Sept. 16 0.08738% 0.05466% 0.03272% 0.12200% 0.05705% 0.06495% 0.14950% 0.05461% 0.09489%
Sept. 15 0.08413% 0.05245% 0.03168% 0.12000% 0.05254% 0.06746% 0.14838% 0.05223% 0.09615%
Sept. 14 0.08463% 0.05170% 0.03293% 0.11800% 0.05182% 0.06618% 0.14788% 0.05197% 0.09591%
Sept. 13 0.08375% 0.05228% 0.03147% 0.11600% 0.05249% 0.06351% 0.14863% 0.05265% 0.09598%

Sources: https://www.cmegroup.com/market-data/cme-group-benchmark-administration/term-sofr.html and https://www.wsj.com/market-data/bonds

Experts and market participants expect that the USD LIBOR-SOFR spot differentials will move closer to the ARRC-recommended spread adjustments in the long-term.  However, that may not be enough comfort for borrowers today, who may be faced with a spread adjustment that is higher than the USD LIBOR-SOFR spot differential.

As an alternative to using the ARRC-recommended spread adjustment, parties to USD LIBOR contracts may consider one of the following:

  1. Incorporate a transition period (e.g. one year) to gradually move to the ARRC-recommended spread adjustments.
  2. Use a different spread adjustment entirely.
  3. Replace USD LIBOR with Term SOFR, with no adjustment.

Each of these alternatives has associated pros and cons.  For example, option one (transition period) should result in a replacement rate that is closer to USD LIBOR.  However, this approach would be more burdensome from an administrative perspective.  Option two can be used to reflect the commercial agreement between the parties (if the parties can agree on a different spread adjustment), but agreeing on a different spread adjustment may be difficult and may not be consistent with market convention.  Finally, option three (replacing USD LIBOR with Term SOFR, with no adjustment) is simpler from an administrative/operational perspective and, in some instances, would result in a replacement rate closer to the current USD LIBOR-SOFR spot differentials.  However, given that experts expect the USD LIBOR-SOFR spot differentials to level out to something more consistent with the ARRC-recommended spread adjustments, creditors will likely be hesitant to adopt this approach long-term.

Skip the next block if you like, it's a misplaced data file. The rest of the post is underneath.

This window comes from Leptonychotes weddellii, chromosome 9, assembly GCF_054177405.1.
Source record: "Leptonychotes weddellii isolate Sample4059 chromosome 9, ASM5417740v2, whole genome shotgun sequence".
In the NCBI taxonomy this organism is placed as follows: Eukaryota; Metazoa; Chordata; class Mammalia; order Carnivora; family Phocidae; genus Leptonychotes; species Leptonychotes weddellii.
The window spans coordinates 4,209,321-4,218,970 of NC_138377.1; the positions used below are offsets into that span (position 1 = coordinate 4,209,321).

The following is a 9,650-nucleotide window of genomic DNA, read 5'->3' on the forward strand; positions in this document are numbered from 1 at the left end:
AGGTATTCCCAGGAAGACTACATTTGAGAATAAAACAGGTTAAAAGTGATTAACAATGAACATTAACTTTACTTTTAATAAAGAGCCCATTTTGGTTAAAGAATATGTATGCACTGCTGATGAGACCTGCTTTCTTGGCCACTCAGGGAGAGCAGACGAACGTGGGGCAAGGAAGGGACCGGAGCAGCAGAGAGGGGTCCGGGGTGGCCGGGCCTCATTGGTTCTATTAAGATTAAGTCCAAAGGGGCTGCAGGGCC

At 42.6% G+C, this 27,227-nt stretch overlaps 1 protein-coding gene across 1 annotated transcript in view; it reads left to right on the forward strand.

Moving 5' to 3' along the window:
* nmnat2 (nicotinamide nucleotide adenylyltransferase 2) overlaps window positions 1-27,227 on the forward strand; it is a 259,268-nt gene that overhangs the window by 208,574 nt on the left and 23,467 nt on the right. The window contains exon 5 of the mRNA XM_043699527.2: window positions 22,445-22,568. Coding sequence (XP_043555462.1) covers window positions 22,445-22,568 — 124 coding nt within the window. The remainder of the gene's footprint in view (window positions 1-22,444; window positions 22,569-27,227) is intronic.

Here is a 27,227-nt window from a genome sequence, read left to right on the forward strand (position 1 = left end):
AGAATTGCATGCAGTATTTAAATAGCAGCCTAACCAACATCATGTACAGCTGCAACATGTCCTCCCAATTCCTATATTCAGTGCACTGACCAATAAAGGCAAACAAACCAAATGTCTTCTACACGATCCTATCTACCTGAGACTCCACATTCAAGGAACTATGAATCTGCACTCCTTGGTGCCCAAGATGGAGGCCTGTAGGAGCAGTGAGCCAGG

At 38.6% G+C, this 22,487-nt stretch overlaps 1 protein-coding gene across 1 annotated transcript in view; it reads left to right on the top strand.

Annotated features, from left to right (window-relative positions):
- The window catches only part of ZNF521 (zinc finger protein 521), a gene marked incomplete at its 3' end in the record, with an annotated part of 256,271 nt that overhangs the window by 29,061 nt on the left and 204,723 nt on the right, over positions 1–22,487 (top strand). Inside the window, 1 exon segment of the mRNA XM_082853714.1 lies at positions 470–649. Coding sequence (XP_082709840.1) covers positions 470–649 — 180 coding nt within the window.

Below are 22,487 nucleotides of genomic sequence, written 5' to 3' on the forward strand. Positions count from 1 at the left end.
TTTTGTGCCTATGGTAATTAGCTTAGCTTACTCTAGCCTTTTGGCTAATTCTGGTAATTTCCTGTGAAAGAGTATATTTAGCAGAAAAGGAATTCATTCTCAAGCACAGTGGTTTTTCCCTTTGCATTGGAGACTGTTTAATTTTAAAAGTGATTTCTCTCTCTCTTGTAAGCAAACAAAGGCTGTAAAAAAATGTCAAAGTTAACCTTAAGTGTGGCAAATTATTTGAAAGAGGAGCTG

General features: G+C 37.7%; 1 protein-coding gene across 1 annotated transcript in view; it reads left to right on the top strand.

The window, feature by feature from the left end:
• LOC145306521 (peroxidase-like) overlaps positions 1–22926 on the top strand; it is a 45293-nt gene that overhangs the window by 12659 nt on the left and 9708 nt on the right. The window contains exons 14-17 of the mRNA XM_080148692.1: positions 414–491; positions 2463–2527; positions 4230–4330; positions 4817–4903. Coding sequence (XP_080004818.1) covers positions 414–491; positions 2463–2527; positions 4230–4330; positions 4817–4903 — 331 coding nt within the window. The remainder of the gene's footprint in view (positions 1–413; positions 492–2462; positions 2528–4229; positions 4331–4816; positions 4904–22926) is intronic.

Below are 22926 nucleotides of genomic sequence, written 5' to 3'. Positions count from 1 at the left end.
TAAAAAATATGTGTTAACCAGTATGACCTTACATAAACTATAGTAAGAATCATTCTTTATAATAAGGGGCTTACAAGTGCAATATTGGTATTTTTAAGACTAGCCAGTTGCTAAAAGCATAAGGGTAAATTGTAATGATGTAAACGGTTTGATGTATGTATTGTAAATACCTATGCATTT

Parties should consider whether an alternative approach to spread adjustments makes sense from a commercial perspective and should ensure that documentation is amended to provide for the desired fallback rate prior to the cessation of USD LIBOR.

We will be issuing further articles relating to interest rates. Find other articles in our Interest Rates Watch Series here.

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1 https://assets.bbhub.io/professional/sites/10/IBOR-Fallbacks-LIBOR-Cessation_Announcement_20210305.pdf

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This publication is a general summary of the law. It does not replace legal advice tailored to your specific circumstances.

For more information, please contact the author of this article or any member of our Banking & Specialty Finance Group.